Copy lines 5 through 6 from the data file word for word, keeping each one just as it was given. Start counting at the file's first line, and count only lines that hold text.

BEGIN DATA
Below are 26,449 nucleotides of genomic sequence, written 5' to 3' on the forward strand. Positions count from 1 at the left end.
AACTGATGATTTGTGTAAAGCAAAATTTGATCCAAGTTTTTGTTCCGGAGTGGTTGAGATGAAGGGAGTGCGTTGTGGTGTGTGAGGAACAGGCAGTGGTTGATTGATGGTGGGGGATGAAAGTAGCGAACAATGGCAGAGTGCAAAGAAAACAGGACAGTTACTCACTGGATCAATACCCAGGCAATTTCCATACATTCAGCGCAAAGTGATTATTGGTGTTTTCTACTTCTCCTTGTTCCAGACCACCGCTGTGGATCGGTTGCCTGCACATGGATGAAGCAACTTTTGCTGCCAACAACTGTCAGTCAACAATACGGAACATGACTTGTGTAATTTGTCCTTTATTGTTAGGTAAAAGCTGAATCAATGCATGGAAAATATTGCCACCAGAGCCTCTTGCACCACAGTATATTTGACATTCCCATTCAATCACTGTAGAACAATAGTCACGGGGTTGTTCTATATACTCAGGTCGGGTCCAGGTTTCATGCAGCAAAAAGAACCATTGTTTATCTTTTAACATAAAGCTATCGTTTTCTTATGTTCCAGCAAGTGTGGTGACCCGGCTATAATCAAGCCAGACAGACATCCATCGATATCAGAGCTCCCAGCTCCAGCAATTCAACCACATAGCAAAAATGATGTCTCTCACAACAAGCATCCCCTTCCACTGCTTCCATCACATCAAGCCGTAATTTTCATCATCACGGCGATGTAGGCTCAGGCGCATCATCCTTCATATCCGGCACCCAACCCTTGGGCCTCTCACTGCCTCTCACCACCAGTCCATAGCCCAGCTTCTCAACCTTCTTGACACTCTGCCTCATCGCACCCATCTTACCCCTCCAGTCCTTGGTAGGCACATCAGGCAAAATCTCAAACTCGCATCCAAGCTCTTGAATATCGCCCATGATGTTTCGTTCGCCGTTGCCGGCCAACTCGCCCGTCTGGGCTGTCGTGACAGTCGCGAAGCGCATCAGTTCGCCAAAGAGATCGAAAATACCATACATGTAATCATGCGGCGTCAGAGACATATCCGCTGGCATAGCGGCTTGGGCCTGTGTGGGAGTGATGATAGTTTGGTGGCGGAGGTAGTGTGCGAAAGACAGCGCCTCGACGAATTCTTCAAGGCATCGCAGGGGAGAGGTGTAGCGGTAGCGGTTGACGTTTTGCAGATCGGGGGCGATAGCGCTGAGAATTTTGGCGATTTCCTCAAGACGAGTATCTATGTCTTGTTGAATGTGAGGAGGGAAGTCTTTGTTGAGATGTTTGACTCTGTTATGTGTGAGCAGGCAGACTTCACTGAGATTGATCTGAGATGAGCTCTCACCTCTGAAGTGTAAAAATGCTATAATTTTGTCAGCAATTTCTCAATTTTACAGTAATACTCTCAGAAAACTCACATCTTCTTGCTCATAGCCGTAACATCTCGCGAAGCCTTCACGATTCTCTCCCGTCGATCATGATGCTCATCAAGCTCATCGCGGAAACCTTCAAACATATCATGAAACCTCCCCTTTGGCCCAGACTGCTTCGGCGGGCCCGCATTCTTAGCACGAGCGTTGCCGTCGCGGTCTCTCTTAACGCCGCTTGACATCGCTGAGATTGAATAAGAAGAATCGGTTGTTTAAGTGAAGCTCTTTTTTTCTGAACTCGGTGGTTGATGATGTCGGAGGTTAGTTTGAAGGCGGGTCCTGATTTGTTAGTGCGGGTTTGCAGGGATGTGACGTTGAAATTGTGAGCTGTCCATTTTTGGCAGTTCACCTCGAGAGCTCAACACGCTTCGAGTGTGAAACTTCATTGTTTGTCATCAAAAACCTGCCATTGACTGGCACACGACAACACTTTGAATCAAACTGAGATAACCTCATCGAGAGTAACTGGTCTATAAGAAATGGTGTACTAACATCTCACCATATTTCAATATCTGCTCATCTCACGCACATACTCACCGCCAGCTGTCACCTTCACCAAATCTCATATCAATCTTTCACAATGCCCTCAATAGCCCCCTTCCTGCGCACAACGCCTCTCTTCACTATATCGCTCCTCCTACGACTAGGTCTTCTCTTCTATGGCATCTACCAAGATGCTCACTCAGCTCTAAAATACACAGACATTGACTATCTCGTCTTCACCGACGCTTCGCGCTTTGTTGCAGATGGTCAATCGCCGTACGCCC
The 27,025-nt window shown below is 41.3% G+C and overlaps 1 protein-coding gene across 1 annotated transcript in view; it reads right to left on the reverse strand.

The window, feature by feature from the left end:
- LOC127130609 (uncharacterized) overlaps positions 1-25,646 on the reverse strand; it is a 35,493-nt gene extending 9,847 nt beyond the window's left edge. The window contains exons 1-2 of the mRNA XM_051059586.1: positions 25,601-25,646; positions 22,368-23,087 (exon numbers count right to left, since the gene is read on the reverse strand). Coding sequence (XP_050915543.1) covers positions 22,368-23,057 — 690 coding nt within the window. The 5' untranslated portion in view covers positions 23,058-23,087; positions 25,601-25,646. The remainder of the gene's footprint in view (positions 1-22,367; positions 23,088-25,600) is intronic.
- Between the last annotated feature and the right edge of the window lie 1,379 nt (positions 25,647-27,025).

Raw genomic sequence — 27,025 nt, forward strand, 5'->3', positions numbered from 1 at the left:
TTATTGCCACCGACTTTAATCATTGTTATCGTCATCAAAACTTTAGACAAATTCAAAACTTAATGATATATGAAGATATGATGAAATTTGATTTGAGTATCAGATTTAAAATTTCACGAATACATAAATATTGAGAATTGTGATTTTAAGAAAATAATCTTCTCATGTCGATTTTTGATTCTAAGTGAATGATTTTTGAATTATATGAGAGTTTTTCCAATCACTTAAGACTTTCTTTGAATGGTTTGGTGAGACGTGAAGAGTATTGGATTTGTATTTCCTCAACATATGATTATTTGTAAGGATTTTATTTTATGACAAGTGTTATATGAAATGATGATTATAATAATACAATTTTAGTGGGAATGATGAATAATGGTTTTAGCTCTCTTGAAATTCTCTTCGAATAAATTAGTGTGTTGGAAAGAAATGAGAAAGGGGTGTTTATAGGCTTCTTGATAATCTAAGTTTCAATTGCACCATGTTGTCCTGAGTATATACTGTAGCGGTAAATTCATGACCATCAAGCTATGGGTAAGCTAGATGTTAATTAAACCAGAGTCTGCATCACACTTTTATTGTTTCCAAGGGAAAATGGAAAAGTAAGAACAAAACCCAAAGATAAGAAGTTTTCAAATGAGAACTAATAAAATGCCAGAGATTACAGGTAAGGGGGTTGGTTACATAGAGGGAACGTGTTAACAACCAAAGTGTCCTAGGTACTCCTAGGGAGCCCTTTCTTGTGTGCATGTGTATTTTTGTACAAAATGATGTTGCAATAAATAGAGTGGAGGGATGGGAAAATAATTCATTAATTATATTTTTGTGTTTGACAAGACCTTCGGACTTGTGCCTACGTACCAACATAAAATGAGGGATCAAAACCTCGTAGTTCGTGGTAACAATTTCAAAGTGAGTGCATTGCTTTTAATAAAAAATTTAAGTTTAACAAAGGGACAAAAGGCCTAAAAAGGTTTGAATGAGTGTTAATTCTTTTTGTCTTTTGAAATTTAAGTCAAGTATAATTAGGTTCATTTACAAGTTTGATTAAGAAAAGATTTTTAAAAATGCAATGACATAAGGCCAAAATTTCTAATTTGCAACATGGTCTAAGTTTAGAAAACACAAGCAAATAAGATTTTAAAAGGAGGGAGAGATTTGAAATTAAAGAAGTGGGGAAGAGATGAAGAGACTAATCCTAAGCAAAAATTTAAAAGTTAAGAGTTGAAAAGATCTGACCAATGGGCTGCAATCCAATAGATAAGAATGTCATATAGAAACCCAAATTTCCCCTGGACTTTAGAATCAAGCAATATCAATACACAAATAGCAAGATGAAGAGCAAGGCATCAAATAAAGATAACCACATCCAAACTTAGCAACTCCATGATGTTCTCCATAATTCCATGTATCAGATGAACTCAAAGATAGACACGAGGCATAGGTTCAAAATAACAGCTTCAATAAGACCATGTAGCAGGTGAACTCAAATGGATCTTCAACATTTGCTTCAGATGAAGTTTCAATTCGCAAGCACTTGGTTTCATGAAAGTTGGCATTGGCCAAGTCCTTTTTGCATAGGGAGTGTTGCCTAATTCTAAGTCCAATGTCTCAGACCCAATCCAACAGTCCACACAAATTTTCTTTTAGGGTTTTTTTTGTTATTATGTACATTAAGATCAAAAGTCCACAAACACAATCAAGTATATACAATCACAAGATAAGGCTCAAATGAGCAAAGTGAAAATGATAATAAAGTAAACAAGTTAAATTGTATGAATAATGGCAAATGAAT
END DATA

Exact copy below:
- LOC127130609 (uncharacterized) overlaps positions 1-25,646 on the reverse strand; it is a 35,493-nt gene extending 9,847 nt beyond the window's left edge. The window contains exons 1-2 of the mRNA XM_051059586.1: positions 25,601-25,646; positions 22,368-23,087 (exon numbers count right to left, since the gene is read on the reverse strand). Coding sequence (XP_050915543.1) covers positions 22,368-23,057 — 690 coding nt within the window. The 5' untranslated portion in view covers positions 23,058-23,087; positions 25,601-25,646. The remainder of the gene's footprint in view (positions 1-22,367; positions 23,088-25,600) is intronic.
- Between the last annotated feature and the right edge of the window lie 1,379 nt (positions 25,647-27,025).